Unfortunately for its users, Solana is facing serious network issues once again as the blockchain is having problems keeping its status normal since May 17. Famous Solana critic and author of Week in ETH News, Evan Van Ness, shared data on the real Solana uptime in the last two weeks.
Currently, Solana is facing a clock drift issue, which is a delay in on-chain time caused by longer block processing. Users will not notice the problem since it does not affect the performance of the network directly.
The main drawback of having a clock drift on the network is the inaccurate reflection of time by decentralized applications built on Solana.
24 hours later. it's yellow now.— Evan Van Ness ?? (@evan_van_ness) May 27, 2022
is the $SOL server in the same time zone as the Sqlana CEO? pic.twitter.com/pCObIc0bvz
The two-week-old thread started with a screenshot of the Solana status page suggests that the network is facing degraded performance, so block time and processing are off their normal values, and users are having issues pushing transactions through. Reportedly, the downtime on May 17 lasted for over eight hours.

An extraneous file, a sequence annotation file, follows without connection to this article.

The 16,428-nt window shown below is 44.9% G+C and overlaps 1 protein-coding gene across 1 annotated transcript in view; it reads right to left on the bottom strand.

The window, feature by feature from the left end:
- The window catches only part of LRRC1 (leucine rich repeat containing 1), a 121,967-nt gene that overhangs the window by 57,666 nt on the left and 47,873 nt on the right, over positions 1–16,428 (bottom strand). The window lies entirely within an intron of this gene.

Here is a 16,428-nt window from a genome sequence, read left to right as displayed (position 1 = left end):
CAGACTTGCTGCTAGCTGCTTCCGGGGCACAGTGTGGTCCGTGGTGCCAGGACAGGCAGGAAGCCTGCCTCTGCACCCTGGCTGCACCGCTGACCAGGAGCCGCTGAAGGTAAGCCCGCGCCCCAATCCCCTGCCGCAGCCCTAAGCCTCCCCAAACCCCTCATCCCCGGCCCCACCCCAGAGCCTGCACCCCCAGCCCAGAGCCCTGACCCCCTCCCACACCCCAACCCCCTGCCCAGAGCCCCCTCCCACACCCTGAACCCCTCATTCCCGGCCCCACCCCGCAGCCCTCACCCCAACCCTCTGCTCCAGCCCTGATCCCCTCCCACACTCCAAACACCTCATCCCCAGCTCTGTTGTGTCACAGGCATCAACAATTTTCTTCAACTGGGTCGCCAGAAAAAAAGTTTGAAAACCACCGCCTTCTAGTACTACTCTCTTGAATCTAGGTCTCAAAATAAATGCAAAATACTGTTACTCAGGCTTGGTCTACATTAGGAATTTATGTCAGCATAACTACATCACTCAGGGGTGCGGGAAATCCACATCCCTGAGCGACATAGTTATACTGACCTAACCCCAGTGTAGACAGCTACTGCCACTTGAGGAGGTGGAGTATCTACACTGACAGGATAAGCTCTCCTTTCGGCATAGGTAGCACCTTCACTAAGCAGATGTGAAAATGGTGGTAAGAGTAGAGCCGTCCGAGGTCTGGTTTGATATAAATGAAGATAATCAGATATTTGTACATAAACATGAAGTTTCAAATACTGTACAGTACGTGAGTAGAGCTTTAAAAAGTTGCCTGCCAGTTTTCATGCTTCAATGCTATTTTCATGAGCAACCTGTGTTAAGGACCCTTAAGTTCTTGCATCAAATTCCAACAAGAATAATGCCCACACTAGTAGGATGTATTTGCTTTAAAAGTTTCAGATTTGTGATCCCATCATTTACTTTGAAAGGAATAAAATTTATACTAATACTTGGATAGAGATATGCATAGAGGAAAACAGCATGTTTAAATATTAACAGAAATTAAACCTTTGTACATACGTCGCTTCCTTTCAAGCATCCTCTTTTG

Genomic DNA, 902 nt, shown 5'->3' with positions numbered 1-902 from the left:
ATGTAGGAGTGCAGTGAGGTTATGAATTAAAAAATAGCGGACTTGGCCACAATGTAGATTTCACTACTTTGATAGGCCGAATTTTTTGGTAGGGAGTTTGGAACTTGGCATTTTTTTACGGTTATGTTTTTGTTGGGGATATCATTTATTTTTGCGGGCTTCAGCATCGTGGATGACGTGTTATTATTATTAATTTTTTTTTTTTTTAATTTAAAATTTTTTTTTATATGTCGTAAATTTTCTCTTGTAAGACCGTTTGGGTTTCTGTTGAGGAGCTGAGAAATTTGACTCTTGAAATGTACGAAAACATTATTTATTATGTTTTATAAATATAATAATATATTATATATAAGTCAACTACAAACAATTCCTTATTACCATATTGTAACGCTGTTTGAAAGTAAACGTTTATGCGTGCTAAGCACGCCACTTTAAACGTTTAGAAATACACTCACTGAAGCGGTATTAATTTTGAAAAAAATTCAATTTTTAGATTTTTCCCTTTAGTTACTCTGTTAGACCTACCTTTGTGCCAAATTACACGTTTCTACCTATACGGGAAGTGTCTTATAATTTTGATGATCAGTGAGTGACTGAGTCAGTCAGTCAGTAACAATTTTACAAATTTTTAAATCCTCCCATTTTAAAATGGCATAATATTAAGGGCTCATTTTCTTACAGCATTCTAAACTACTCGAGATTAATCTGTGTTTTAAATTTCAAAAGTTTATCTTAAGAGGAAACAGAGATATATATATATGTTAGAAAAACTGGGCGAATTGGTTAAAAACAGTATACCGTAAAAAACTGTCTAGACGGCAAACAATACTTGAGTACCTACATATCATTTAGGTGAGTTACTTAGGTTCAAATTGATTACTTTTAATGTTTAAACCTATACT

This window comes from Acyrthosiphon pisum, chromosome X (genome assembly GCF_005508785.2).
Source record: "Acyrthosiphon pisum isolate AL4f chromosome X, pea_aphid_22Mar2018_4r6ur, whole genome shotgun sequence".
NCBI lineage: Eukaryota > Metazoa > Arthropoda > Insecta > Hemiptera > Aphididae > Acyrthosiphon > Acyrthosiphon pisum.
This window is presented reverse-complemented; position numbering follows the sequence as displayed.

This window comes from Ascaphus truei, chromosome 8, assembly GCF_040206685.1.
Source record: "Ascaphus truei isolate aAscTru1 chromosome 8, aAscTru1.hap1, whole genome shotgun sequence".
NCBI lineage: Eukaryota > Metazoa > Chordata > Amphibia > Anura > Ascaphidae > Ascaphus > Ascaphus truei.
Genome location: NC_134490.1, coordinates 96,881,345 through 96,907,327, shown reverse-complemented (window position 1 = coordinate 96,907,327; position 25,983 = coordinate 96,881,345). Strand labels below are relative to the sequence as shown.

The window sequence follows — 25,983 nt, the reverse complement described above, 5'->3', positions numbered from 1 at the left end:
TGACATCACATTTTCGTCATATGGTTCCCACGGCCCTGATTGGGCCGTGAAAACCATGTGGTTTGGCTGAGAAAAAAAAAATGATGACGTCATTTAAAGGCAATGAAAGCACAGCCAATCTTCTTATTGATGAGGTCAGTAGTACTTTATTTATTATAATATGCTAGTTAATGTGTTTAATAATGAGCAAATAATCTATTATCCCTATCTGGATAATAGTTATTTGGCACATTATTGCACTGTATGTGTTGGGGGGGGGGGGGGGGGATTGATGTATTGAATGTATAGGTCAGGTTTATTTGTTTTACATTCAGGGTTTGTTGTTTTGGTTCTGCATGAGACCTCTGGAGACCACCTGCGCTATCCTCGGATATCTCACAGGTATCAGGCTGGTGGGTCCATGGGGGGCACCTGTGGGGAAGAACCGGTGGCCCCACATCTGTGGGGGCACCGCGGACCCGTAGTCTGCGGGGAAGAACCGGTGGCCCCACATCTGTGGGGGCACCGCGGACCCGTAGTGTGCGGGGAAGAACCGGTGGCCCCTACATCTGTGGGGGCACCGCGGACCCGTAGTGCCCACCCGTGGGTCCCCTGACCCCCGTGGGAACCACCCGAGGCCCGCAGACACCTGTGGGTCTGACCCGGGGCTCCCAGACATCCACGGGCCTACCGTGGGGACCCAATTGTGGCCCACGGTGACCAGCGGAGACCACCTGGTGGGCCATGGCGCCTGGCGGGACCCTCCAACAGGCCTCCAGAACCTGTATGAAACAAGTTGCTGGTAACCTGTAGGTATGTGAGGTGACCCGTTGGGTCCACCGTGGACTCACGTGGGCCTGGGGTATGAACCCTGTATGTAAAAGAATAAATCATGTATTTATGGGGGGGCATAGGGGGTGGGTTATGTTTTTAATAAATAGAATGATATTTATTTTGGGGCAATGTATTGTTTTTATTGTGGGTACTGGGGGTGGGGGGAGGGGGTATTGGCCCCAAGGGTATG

Later on, pro-Ethereum users noticed that Solana's status page does not include data on previous downtimes, which makes the information on it unobjective. On May 22, Van Ness reported another downtime on Solana according to the status page. The issue was the same.
While the issue the network faces now is less critical and may not even affect the performance of regular users, there is still a chance that the network's state will worsen as time goes by.
Constant downtime, lack of new projects rolling out on Solana and additional issues have caused selling pressure on the network's coin, which has lost 70% of its value in the last 60 days of trading. At press time, SOL moves at $41 and is losing 5% of its value in the last 24 hours.